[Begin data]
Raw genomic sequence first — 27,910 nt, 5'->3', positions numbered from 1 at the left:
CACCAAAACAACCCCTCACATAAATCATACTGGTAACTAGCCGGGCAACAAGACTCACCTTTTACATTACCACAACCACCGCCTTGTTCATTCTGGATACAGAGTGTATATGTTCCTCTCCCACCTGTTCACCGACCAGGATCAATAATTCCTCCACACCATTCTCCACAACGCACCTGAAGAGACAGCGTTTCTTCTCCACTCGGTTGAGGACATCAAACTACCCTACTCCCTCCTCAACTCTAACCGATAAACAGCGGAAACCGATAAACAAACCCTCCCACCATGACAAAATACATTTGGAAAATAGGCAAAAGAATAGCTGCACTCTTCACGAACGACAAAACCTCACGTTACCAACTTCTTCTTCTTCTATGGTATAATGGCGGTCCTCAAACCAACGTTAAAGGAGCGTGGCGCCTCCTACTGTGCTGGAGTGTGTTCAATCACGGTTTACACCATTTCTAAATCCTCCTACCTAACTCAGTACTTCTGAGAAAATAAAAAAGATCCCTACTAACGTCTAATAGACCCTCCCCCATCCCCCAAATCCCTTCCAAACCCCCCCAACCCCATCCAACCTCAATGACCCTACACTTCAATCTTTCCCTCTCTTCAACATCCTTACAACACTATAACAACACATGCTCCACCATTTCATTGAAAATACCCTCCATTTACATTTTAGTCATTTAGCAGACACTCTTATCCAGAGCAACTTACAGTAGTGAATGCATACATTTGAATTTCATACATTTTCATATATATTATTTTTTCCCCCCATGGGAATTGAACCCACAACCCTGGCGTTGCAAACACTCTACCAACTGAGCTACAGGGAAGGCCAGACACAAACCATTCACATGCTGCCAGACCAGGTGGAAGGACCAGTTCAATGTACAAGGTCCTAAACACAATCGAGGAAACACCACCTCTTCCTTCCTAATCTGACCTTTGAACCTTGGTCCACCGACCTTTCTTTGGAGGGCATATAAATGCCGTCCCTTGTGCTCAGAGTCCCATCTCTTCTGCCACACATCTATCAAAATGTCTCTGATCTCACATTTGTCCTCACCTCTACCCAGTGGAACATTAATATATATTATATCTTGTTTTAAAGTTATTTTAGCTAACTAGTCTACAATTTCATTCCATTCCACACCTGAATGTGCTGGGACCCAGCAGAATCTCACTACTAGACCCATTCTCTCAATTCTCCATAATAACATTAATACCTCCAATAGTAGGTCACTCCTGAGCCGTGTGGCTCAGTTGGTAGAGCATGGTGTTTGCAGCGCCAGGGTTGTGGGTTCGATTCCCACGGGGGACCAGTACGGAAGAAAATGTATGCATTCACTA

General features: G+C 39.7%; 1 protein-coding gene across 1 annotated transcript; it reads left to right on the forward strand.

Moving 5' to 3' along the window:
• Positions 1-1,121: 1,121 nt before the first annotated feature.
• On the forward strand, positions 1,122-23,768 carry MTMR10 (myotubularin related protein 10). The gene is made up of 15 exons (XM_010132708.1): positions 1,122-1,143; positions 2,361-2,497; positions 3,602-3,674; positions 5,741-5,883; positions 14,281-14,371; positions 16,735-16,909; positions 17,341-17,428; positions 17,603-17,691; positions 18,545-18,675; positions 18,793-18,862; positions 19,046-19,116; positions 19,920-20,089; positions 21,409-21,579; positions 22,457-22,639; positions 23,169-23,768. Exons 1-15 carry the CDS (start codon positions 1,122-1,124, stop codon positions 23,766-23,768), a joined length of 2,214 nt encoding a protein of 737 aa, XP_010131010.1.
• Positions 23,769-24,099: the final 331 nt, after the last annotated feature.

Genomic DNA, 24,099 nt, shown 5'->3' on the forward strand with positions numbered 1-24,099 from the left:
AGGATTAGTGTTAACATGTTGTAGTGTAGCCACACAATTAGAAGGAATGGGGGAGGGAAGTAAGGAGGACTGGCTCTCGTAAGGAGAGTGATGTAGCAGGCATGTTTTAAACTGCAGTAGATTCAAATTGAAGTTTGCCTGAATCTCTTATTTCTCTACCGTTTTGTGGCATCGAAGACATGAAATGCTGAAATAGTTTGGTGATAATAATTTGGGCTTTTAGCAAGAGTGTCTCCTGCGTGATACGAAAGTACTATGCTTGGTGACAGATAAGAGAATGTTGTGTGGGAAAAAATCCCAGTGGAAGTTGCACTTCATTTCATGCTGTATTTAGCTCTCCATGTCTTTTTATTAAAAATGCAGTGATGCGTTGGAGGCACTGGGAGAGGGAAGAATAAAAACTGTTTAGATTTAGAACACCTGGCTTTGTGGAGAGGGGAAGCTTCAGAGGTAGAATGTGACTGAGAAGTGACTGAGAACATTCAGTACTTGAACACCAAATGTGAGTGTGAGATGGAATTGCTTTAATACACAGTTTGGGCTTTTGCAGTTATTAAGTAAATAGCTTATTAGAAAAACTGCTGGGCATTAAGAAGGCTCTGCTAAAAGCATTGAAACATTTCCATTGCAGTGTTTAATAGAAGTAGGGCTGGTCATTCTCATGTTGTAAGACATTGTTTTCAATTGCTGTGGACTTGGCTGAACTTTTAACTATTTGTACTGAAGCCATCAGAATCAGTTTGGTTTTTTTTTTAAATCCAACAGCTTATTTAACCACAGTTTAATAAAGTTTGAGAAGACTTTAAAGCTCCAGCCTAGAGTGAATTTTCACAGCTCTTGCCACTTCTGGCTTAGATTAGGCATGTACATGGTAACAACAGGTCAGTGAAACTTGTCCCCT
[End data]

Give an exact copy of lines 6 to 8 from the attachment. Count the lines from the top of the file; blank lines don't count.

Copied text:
• On the forward strand, positions 1,122-23,768 carry MTMR10 (myotubularin related protein 10). The gene is made up of 15 exons (XM_010132708.1): positions 1,122-1,143; positions 2,361-2,497; positions 3,602-3,674; positions 5,741-5,883; positions 14,281-14,371; positions 16,735-16,909; positions 17,341-17,428; positions 17,603-17,691; positions 18,545-18,675; positions 18,793-18,862; positions 19,046-19,116; positions 19,920-20,089; positions 21,409-21,579; positions 22,457-22,639; positions 23,169-23,768. Exons 1-15 carry the CDS (start codon positions 1,122-1,124, stop codon positions 23,766-23,768), a joined length of 2,214 nt encoding a protein of 737 aa, XP_010131010.1.
• Positions 23,769-24,099: the final 331 nt, after the last annotated feature.

Genomic DNA, 24,099 nt, shown 5'->3' on the forward strand with positions numbered 1-24,099 from the left: